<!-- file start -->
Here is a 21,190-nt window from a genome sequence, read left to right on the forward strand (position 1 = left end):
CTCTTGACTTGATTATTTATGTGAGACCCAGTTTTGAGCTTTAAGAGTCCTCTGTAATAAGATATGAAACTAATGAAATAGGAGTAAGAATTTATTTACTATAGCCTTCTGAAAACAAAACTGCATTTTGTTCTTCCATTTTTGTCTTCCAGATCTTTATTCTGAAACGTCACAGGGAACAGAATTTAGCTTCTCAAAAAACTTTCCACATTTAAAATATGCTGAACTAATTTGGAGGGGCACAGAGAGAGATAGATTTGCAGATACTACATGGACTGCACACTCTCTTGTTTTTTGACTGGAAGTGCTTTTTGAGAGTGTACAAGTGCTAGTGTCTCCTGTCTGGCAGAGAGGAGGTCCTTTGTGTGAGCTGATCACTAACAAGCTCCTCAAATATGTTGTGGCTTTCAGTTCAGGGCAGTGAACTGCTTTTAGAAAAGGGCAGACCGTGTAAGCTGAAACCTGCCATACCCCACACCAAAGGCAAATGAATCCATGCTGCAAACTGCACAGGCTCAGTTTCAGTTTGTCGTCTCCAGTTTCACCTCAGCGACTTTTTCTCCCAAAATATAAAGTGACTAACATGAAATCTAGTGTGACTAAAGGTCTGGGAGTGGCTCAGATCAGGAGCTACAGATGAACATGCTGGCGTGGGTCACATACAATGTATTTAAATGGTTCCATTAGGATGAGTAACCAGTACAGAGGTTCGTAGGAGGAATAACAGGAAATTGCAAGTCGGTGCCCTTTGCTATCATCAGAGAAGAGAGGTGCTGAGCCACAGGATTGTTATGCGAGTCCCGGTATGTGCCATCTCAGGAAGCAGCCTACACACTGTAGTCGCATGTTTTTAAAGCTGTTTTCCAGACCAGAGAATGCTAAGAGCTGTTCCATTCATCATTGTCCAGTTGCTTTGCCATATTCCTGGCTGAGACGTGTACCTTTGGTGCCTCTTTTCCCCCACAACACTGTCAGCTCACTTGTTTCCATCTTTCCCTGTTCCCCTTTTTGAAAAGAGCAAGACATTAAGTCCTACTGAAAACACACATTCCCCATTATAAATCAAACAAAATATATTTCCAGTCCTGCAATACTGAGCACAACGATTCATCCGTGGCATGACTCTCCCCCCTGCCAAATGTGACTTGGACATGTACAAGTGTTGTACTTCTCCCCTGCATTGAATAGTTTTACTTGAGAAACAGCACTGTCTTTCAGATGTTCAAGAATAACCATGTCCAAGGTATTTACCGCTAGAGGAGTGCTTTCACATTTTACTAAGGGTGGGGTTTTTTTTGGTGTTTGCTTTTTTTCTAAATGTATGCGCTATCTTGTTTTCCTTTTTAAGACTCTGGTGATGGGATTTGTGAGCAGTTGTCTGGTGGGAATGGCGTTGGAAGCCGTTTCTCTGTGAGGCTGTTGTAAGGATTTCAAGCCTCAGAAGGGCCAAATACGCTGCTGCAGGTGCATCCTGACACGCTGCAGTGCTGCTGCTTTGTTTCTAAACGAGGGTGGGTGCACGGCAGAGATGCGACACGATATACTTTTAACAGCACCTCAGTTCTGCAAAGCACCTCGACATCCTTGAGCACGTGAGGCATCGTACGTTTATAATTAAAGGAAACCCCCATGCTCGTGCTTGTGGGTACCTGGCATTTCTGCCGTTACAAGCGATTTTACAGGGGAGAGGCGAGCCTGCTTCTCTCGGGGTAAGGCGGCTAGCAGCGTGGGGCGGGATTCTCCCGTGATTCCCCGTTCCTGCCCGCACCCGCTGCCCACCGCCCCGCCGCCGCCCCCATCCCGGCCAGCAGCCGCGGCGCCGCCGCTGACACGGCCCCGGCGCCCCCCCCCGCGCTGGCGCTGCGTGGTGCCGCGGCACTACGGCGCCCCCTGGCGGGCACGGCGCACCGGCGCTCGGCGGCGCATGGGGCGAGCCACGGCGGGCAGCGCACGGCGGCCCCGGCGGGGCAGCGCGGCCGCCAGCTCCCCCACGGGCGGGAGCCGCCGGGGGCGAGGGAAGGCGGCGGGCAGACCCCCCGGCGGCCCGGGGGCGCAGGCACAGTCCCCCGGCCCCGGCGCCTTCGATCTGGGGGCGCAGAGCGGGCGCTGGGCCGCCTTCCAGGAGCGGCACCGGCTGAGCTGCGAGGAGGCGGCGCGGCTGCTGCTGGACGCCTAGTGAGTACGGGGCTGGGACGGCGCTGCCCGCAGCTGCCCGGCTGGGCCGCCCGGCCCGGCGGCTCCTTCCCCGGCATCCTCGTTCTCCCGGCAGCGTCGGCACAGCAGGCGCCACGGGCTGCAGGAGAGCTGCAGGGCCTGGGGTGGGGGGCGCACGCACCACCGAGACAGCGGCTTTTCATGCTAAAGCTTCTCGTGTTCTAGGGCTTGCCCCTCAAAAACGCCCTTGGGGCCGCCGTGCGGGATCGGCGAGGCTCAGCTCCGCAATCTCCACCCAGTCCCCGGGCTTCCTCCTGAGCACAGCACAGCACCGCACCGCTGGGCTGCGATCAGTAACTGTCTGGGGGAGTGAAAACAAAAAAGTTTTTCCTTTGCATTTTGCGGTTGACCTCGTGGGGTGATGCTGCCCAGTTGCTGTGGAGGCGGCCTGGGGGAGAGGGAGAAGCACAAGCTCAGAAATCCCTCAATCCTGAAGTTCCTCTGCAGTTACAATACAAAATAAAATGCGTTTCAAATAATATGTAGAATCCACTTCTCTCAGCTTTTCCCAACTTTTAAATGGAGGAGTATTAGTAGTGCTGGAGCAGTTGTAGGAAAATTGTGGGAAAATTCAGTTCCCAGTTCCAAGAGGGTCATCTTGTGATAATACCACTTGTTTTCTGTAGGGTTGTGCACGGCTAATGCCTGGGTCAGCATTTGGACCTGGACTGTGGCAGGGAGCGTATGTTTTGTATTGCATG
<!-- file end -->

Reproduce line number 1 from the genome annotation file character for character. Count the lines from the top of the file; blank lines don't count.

Here is a 21,190-nt window from a genome sequence, read left to right on the forward strand (position 1 = left end):